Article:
Wonder Woman is not only a great film, but an important milestone in the movement for gender equality both in superhero films and in cinema in general. Not only is it the most successful female-directed film of all time, but it’s also the first action movie I’ve seen where the female protagonist is celebrated for something other than sex appeal. In fact, when my family and I walked out of the movie, my 11-year-old brother said, “I’m inspired to be Wonder Woman.” Unfortunately however, there have been some calls to boycott the film because the star, Gal Gadot, is Israeli and served in the Israeli Defense Forces. These people (mistakenly) believe that Israel and the IDF oppress Palestinians, and therefore they feel they cannot look up to Gal Gadot. The fact is, she’s an empowering role model who has changed cinema for the better, and her ability to step into this role is largely influenced by her upbringing and culture in Israel.

Those who support boycotting the film fail to understand that Israel is not an oppressive nation, but a safe haven. Founded by Jews fleeing persecution after World War II, the State of Israel is a homeland for people who had nowhere else to turn. Israel and the IDF do not want to oppress the Arabs living in the region; they want to live in peace. Muslim citizens of Israel have the opportunity to gain full citizenship and the right to vote in the Middle East’s only democracy. It is only when terrorist organizations like Hamas choose to pay Palestinians to kill Israelis and to use Palestinian civilians as human shields under which to hide their acts of terror that the IDF must defend its home from the neighbors who wish to obliterate them.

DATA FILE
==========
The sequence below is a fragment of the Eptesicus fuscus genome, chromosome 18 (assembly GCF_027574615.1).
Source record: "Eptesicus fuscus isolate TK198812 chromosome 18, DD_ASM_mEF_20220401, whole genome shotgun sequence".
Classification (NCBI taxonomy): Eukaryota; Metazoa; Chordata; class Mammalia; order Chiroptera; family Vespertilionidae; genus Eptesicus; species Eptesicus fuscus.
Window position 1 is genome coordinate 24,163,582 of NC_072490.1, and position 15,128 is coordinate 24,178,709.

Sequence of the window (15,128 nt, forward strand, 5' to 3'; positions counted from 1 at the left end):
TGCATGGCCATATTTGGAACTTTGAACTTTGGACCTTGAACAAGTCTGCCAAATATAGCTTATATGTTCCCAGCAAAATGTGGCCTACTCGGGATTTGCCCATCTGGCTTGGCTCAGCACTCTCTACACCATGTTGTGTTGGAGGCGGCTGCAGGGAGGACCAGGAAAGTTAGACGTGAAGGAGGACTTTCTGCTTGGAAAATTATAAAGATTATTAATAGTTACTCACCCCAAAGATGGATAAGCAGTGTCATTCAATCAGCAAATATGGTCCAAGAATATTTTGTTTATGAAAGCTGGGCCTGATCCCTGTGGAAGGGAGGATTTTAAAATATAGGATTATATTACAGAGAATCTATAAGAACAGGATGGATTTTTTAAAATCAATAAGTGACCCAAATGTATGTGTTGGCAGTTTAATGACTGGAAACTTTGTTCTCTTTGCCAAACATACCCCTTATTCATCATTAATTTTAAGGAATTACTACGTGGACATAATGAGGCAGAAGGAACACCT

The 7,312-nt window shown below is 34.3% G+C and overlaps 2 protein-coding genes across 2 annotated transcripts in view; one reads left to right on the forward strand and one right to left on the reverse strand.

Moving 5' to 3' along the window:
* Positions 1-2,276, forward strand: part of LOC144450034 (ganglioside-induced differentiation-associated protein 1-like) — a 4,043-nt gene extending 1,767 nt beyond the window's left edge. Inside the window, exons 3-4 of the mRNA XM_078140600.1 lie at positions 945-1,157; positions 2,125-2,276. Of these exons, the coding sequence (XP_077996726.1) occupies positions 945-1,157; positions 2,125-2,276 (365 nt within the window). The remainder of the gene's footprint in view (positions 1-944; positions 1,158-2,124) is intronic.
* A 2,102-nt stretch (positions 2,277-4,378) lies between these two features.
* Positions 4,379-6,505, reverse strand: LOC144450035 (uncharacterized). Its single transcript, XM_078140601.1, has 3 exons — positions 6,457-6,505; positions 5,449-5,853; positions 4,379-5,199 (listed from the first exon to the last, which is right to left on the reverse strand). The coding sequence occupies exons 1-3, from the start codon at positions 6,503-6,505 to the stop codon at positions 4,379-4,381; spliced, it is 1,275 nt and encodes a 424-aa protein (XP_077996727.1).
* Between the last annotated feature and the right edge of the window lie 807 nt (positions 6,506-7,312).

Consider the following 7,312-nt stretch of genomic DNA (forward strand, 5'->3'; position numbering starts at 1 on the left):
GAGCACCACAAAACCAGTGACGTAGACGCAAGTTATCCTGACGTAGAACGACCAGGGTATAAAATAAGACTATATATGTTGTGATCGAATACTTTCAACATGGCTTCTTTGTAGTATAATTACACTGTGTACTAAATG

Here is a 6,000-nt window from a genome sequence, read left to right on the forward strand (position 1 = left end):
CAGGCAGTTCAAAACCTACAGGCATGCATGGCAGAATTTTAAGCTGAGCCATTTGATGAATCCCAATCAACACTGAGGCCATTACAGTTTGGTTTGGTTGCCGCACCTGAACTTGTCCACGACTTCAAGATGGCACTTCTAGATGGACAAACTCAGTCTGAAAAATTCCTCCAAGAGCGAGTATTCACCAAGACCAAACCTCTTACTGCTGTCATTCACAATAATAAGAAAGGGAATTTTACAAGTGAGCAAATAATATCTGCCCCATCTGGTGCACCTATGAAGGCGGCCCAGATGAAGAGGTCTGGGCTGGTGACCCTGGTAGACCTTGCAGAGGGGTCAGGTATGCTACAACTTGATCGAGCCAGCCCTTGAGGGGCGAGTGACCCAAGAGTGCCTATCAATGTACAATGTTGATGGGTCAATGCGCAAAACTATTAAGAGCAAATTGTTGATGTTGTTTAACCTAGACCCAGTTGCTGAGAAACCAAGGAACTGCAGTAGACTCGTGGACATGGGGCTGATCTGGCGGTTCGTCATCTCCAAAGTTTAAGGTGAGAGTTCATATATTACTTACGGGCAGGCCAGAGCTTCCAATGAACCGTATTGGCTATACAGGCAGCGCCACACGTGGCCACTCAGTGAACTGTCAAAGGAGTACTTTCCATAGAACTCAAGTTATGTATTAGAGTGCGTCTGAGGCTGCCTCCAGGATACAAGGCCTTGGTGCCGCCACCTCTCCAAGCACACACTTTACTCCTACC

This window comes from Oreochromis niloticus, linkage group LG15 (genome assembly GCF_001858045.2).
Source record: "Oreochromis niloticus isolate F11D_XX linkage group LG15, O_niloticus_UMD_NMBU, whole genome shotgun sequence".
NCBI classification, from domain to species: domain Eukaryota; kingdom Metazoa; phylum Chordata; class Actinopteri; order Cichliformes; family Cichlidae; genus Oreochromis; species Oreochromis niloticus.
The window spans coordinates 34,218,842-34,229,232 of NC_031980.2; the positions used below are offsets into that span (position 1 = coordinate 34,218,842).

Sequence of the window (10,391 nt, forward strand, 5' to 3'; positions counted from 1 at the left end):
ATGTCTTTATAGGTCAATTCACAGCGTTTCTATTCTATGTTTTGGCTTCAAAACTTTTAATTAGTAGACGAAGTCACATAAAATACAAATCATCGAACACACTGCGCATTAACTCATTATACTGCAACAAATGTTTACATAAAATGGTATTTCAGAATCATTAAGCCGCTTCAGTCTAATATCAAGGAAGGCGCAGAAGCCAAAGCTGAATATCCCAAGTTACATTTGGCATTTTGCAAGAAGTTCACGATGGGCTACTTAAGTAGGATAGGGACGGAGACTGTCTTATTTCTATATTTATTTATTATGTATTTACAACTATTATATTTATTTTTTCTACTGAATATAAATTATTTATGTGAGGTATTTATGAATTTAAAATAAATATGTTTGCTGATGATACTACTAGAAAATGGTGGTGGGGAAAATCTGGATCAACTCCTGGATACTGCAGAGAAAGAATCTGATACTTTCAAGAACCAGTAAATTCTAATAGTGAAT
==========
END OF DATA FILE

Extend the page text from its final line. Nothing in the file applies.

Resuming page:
Israel is not only a place for freedom from religious persecution, but also a champion of gender equality like no other in the Middle East, and perhaps the entire world. The state’s declaration of Independence states that Israel “will ensure complete equality of social and political rights to all its inhabitants irrespective of religion, race or sex.” Additionally, all Israeli citizens, including women, serve their country in the IDF. In fact, 51% of IDF officers are women, compared to just 16.6% in the United States military. Meanwhile, Hamas, the terrorist organization that holds significant power in Palestinian territories, prohibits women from even showing skin. While American culture objectifies women as sex symbols and Palestinians repress women’s right to express themselves, Israeli culture teaches that women are as important to society as men, that they can fight to defend their country.

Israeli culture, which promotes women’s strength and independence, has created a Wonder Woman like we’ve never seen before. Gal Gadot cites her military experience as an inspiration for her display of strength on the big screen. Only in Israel does every woman have the opportunity to serve her country, to develop a sense of strength that is reserved for men in most of the world. It’s no coincidence that arguably the most empowering female performance in Hollywood came from an Israeli actress. So here’s my question for those who support a boycott of Wonder Woman in the name of social justice: how can you demand an empowering female character in cinema while outright rejecting the one culture that has made it possible?